Since those earlier papers, Feiler’s research has branched out in two other directions. A second stream studies the consequences of neglecting randomness in decision-making. Here, in papers published in Management Science and Psychological Science, Feiler has advanced the understanding of the relationship between positive error and choice, and on how regret can be driven by erroneously inflated beliefs about foregone alternatives. We experience undue regret from overestimating the one that got away. Feiler’s third research stream studies the sensitivity to framing as a source of bias, showing how framing impacts how decision-makers perceive conjunctive risk, where success depends on the occurrence of multiple uncertain events.
[Teaching] is an opportunity to impact how students think, make decisions, and treat others throughout their careers.
When Feiler began teaching at Tuck, in 2013, his first task was to refresh the Negotiations elective course. He is passionate about teaching, he says,
because it is an opportunity to impact how students think, make decisions, and treat others throughout their careers. He poured that passion into a new Negotiations course that focused on psychology, experimental economics, risk, signaling strategies, gender dynamics, and fairness. The course became more popular than ever, and it earned Feiler the Tuck Teaching Excellence Award in 2015, and a spot on Poets & Quants’ 2017 list of Top 40 Business School Professors Under 40 years old. In 2019, Feiler co-created Tuck’s new organizational behavior core class, Managing People, which covers topics such as team decision-making, productive conflict and cooperation, incentive problems and motivation, and performance feedback, among others, becoming one of the highest rated core courses at Tuck.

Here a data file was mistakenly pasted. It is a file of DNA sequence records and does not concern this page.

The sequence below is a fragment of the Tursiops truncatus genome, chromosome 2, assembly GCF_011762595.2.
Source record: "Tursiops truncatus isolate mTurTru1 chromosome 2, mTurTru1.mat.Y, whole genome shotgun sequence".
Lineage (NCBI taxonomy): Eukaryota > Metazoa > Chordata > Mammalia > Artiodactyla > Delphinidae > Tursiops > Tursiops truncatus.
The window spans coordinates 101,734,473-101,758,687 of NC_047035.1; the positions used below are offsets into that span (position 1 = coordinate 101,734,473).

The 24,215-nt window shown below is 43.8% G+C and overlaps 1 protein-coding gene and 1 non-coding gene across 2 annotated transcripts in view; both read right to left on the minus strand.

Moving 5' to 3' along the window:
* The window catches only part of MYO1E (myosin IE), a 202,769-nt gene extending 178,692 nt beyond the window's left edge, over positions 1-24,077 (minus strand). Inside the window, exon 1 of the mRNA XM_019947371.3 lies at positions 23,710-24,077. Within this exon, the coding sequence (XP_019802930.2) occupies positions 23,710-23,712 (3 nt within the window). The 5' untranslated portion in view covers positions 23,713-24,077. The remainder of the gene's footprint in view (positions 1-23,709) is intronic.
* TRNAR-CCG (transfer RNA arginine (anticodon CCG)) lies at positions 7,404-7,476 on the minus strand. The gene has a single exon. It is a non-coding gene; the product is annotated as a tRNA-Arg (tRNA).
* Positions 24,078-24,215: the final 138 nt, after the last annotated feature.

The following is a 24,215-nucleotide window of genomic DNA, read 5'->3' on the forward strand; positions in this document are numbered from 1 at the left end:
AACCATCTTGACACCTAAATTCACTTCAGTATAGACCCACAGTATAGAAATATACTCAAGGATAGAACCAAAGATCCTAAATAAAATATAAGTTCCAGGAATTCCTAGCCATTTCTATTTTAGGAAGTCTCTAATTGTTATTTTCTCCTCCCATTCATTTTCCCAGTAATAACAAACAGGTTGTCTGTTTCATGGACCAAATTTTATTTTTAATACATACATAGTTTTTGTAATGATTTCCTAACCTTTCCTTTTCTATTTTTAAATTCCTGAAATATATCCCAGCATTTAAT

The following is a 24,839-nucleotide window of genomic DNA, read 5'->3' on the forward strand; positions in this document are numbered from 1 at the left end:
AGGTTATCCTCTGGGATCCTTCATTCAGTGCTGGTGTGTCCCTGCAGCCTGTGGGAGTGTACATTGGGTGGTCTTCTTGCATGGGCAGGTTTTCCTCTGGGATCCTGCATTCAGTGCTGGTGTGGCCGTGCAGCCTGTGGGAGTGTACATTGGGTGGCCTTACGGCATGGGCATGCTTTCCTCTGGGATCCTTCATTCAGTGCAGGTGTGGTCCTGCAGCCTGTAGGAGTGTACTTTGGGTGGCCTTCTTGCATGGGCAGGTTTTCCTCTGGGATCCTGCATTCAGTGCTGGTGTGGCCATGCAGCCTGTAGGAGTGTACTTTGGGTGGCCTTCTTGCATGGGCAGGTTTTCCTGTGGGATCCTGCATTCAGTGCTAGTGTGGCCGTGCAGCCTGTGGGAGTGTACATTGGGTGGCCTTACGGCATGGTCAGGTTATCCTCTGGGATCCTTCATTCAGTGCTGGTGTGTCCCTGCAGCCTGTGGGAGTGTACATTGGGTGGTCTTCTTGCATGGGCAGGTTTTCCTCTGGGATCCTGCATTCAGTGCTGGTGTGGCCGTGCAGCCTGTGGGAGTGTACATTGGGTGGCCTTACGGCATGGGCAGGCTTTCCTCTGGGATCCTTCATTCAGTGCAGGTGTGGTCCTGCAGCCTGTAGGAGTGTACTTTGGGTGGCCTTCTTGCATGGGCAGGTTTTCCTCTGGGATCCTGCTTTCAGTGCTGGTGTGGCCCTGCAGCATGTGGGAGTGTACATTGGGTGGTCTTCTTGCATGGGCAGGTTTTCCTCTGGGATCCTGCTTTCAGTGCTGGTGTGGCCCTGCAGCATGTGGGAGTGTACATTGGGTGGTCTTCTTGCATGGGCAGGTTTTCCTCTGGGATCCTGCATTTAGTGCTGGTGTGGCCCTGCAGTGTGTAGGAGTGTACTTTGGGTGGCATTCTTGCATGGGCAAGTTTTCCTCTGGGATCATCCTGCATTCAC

These days, Feiler’s interest has moved towards managerial decision-making and organizational behavior in the sports industry. He’s the faculty director for a new Tuck Executive Education program with the U.S. Olympic & Paralympic Committee, and he’s been having a discussion series with executives from the NBA, talking about strategies for combining human judgment and analytics. This January, Feiler brought this project to Tuck students, in the form of a Sprint course called Avoiding and Exploiting Decision Biases in the NBA.
We examine decision biases and ask what they look like in the NBA, he says.
The idea is to practice applying these things in a high-stakes setting like the NBA, and then the final assignment is to apply them in a different field.
Feiler was drawn to basketball and the NBA because the sport mimics most corporate environments, where interdependence between people matters a lot for performance. It’s truly a team sport, where a given player’s actual value can’t easily be isolated in a statistic. Performance is in the synergies and complementarities between players, as much as their individual skill and talent.
These are multi-billion-dollar organizations making decisions about which players to draft and trade, he says.
It’s been fun to bring an outside perspective and learn how those decisions are being made—and how they can be made better.
This article originally appeared in print in the winter 2023 issue of Tuck Today magazine.